“The problem isn’t exercise. It is true, unfortunately, that any physical activity done with any regularity has the potential to improve your mood. It’s not a miracle cure or an all-purpose substitute for other interventions—you should not, under any circumstances, drop everything else you’ve been doing to take care of yourself and give me twenty. But exercise can provide focus, routine, comfort, and even a boost to physical health when it feels like everything else is going to hell. And yes, it can make you feel less like shit.” -Autistic author Sarah Kurchak, from her new book Work It Out
Work it Out is a compassionate guide that offers a neurodivergent-inclusive approach to kickstarting a regular exercise routine. Authored by Sarah Kurchak, a certified fitness trainer and advocate for inclusive health practices, this book is useful for those who have been seeking a supportive and understanding resource to begin their fitness journey.
Kurchak’s writing style is warm, informative, and empathetic, instantly putting readers at ease. From the very first pages, it’s evident that the author’s goal is not just to teach exercises, but to foster a sense of empowerment, self-acceptance, and wellbeing. The book is thoughtfully structured, providing a step-by-step roadmap that takes into account the unique needs and challenges faced by neurodiverse individuals.
One of the standout features of this guide is its emphasis on customization. Kurchak goes above and beyond to highlight that there’s no one-size-fits-all approach to fitness. Instead, she encourages readers to embrace their individuality and tailor exercise routines that align with their preferences and sensory sensitivities. By offering a variety of exercise options, accompanied by clear instructions and flow-charts, she ensures that readers can choose activities that are compatible with their needs and abilities.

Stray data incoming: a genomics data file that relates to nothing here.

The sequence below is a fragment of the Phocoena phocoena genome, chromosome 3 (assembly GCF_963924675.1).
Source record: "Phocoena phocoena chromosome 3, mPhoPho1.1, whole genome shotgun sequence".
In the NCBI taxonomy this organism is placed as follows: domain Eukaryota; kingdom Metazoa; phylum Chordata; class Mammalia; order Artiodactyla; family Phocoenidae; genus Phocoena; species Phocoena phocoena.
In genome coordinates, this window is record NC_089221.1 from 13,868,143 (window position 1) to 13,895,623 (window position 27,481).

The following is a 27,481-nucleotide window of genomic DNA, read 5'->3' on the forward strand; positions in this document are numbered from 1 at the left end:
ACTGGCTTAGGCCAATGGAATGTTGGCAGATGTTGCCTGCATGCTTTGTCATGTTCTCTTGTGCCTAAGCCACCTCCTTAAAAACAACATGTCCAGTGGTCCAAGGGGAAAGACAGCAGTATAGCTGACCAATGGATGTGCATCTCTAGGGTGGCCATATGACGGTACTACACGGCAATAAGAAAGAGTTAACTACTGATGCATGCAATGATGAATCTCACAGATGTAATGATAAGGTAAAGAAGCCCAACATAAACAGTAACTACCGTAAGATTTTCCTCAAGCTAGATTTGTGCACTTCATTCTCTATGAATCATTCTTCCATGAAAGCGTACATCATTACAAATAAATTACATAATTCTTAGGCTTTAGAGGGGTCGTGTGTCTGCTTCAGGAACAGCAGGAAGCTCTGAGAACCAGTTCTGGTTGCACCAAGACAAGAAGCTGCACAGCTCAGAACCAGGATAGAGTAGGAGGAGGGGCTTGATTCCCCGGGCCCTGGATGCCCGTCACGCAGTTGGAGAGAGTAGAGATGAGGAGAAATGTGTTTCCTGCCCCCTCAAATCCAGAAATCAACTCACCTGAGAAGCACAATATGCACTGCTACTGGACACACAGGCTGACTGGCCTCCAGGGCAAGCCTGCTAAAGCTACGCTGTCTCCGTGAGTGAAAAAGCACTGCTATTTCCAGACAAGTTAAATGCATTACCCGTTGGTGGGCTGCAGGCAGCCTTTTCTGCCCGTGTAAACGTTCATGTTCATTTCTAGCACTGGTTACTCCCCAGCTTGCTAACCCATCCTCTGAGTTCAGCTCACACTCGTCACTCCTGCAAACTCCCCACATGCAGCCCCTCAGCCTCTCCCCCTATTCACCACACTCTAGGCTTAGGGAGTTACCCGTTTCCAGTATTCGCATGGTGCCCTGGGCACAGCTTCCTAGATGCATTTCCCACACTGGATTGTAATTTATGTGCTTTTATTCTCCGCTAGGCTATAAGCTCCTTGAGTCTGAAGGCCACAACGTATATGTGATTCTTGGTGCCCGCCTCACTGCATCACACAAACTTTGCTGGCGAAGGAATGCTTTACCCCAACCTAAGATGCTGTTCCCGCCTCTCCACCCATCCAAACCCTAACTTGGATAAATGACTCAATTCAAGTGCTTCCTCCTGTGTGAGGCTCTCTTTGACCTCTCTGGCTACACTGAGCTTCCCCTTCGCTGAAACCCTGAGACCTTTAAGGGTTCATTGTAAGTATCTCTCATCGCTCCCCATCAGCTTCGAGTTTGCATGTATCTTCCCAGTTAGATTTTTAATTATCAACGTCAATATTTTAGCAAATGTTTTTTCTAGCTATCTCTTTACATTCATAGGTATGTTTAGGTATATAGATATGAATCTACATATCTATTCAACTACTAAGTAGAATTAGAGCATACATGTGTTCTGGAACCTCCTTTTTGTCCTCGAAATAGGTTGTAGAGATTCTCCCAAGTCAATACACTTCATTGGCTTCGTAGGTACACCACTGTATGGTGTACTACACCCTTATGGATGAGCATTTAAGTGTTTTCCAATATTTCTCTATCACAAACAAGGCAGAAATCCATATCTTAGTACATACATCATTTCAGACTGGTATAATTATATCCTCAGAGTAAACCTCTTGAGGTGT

Furthermore, the book excels in its incorporation of mindfulness and mental health practices. Kurchak recognizes the intricate connection between the mind and body, and she dedicates sections to stress the importance of self-care, relaxation techniques, and embracing setbacks as part of the journey. These insights are particularly valuable for neurodivergent individuals who may experience difficulties with autistic inertia or burnout.
I read through this book during my own disability flare-ups, and Kurchak’s empathetic approach to the often tense subject of physical exercise was overwhelmingly free of shame and useful for beginning to get the ball rolling again in small ways. Discussions of exercise and physical fitnessare all too frequently steeped in the most toxic attitudes of diet culture which Work it Out is keenly aware of. These myths are dispelled with a sense of humor and deep relatability.
Sarah Kurchak’s dedication to inclusivity is evident in her language and approach. The book is free from jargon, and she takes care to explain concepts in accessible terms. This makes it an ideal resource not only for neurodivergent individuals but also for their families, friends, and support networks who are keen to understand and support their loved ones’ fitness endeavors.”
Work it Out is a guide that fills a significant gap in the realm of fitness literature. Sarah Kurchak’s commitment to neurodiversity, coupled with her expert knowledge, ensures that this book is not only informative but also deeply affirming. This book is not targeted towards those who already know a fair amount about exercise or who are looking for an in-depth book on research on exercise, but it is worth the read for anyone seeking a kind, understanding, and neurodivergent-friendly approach to embarking on a journey towards a more active lifestyle.